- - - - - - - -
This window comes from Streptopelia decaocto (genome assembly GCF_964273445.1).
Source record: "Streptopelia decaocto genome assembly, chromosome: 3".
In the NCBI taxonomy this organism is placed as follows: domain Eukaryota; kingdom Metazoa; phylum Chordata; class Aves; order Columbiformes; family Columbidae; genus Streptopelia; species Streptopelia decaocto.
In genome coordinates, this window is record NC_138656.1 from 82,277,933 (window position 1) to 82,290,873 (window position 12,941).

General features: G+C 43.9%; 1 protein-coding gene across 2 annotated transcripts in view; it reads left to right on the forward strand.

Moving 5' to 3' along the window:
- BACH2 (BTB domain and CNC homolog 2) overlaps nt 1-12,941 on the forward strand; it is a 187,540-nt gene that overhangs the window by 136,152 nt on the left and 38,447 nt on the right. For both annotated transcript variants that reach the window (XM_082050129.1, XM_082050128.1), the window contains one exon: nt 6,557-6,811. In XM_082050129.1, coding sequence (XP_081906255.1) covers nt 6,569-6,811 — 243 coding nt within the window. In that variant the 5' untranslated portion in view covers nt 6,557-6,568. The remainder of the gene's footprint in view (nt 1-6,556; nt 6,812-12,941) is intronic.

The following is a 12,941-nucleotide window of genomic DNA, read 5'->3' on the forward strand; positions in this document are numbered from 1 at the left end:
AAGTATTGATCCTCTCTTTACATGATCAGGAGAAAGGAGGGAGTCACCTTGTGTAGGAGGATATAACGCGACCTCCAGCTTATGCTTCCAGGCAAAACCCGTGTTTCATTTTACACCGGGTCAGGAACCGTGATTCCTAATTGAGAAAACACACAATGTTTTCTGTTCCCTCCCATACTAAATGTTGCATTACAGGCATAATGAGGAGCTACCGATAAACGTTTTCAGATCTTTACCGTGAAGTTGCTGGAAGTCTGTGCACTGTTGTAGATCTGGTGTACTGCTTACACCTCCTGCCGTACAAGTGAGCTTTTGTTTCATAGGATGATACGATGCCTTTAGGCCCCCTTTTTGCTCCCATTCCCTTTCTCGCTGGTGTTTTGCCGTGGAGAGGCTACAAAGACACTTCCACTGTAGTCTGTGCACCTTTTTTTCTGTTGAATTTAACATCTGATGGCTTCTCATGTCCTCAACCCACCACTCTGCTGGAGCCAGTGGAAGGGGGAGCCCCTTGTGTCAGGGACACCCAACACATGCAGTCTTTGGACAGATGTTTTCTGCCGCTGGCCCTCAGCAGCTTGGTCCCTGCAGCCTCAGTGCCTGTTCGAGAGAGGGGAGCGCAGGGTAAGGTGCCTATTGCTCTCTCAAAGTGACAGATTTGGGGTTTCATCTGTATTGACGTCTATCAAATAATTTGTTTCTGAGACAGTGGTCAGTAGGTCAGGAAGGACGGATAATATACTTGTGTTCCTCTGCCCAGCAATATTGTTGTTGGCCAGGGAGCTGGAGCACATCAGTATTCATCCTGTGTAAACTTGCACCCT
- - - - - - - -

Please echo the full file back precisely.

This window comes from Streptopelia decaocto (genome assembly GCF_964273445.1).
Source record: "Streptopelia decaocto genome assembly, chromosome: 3".
In the NCBI taxonomy this organism is placed as follows: domain Eukaryota; kingdom Metazoa; phylum Chordata; class Aves; order Columbiformes; family Columbidae; genus Streptopelia; species Streptopelia decaocto.
In genome coordinates, this window is record NC_138656.1 from 82,277,933 (window position 1) to 82,290,873 (window position 12,941).

General features: G+C 43.9%; 1 protein-coding gene across 2 annotated transcripts in view; it reads left to right on the forward strand.

Moving 5' to 3' along the window:
- BACH2 (BTB domain and CNC homolog 2) overlaps nt 1-12,941 on the forward strand; it is a 187,540-nt gene that overhangs the window by 136,152 nt on the left and 38,447 nt on the right. For both annotated transcript variants that reach the window (XM_082050129.1, XM_082050128.1), the window contains one exon: nt 6,557-6,811. In XM_082050129.1, coding sequence (XP_081906255.1) covers nt 6,569-6,811 — 243 coding nt within the window. In that variant the 5' untranslated portion in view covers nt 6,557-6,568. The remainder of the gene's footprint in view (nt 1-6,556; nt 6,812-12,941) is intronic.

The following is a 12,941-nucleotide window of genomic DNA, read 5'->3' on the forward strand; positions in this document are numbered from 1 at the left end:
AAGTATTGATCCTCTCTTTACATGATCAGGAGAAAGGAGGGAGTCACCTTGTGTAGGAGGATATAACGCGACCTCCAGCTTATGCTTCCAGGCAAAACCCGTGTTTCATTTTACACCGGGTCAGGAACCGTGATTCCTAATTGAGAAAACACACAATGTTTTCTGTTCCCTCCCATACTAAATGTTGCATTACAGGCATAATGAGGAGCTACCGATAAACGTTTTCAGATCTTTACCGTGAAGTTGCTGGAAGTCTGTGCACTGTTGTAGATCTGGTGTACTGCTTACACCTCCTGCCGTACAAGTGAGCTTTTGTTTCATAGGATGATACGATGCCTTTAGGCCCCCTTTTTGCTCCCATTCCCTTTCTCGCTGGTGTTTTGCCGTGGAGAGGCTACAAAGACACTTCCACTGTAGTCTGTGCACCTTTTTTTCTGTTGAATTTAACATCTGATGGCTTCTCATGTCCTCAACCCACCACTCTGCTGGAGCCAGTGGAAGGGGGAGCCCCTTGTGTCAGGGACACCCAACACATGCAGTCTTTGGACAGATGTTTTCTGCCGCTGGCCCTCAGCAGCTTGGTCCCTGCAGCCTCAGTGCCTGTTCGAGAGAGGGGAGCGCAGGGTAAGGTGCCTATTGCTCTCTCAAAGTGACAGATTTGGGGTTTCATCTGTATTGACGTCTATCAAATAATTTGTTTCTGAGACAGTGGTCAGTAGGTCAGGAAGGACGGATAATATACTTGTGTTCCTCTGCCCAGCAATATTGTTGTTGGCCAGGGAGCTGGAGCACATCAGTATTCATCCTGTGTAAACTTGCACCCT